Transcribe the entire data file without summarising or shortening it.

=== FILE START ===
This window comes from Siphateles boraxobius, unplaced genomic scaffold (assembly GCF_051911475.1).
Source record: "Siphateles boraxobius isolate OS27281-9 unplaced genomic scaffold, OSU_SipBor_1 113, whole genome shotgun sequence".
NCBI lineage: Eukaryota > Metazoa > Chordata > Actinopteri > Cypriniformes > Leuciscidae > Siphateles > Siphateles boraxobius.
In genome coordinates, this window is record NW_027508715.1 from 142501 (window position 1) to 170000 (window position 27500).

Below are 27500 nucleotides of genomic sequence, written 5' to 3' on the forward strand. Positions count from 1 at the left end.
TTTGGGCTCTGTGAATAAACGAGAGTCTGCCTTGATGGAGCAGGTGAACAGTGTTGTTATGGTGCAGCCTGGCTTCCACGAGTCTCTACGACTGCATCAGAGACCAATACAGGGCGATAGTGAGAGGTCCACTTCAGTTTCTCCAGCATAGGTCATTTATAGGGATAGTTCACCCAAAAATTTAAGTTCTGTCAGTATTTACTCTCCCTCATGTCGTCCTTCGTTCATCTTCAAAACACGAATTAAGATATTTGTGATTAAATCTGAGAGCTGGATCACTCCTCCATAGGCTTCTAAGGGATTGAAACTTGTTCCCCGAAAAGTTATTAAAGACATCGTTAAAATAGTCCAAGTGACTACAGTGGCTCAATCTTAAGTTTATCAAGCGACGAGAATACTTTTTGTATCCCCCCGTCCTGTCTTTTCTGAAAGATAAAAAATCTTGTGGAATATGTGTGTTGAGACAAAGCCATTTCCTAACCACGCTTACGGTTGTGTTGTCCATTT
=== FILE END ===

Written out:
This window comes from Siphateles boraxobius, unplaced genomic scaffold (assembly GCF_051911475.1).
Source record: "Siphateles boraxobius isolate OS27281-9 unplaced genomic scaffold, OSU_SipBor_1 113, whole genome shotgun sequence".
NCBI lineage: Eukaryota > Metazoa > Chordata > Actinopteri > Cypriniformes > Leuciscidae > Siphateles > Siphateles boraxobius.
In genome coordinates, this window is record NW_027508715.1 from 142501 (window position 1) to 170000 (window position 27500).

Below are 27500 nucleotides of genomic sequence, written 5' to 3' on the forward strand. Positions count from 1 at the left end.
TTTGGGCTCTGTGAATAAACGAGAGTCTGCCTTGATGGAGCAGGTGAACAGTGTTGTTATGGTGCAGCCTGGCTTCCACGAGTCTCTACGACTGCATCAGAGACCAATACAGGGCGATAGTGAGAGGTCCACTTCAGTTTCTCCAGCATAGGTCATTTATAGGGATAGTTCACCCAAAAATTTAAGTTCTGTCAGTATTTACTCTCCCTCATGTCGTCCTTCGTTCATCTTCAAAACACGAATTAAGATATTTGTGATTAAATCTGAGAGCTGGATCACTCCTCCATAGGCTTCTAAGGGATTGAAACTTGTTCCCCGAAAAGTTATTAAAGACATCGTTAAAATAGTCCAAGTGACTACAGTGGCTCAATCTTAAGTTTATCAAGCGACGAGAATACTTTTTGTATCCCCCCGTCCTGTCTTTTCTGAAAGATAAAAAATCTTGTGGAATATGTGTGTTGAGACAAAGCCATTTCCTAACCACGCTTACGGTTGTGTTGTCCATTT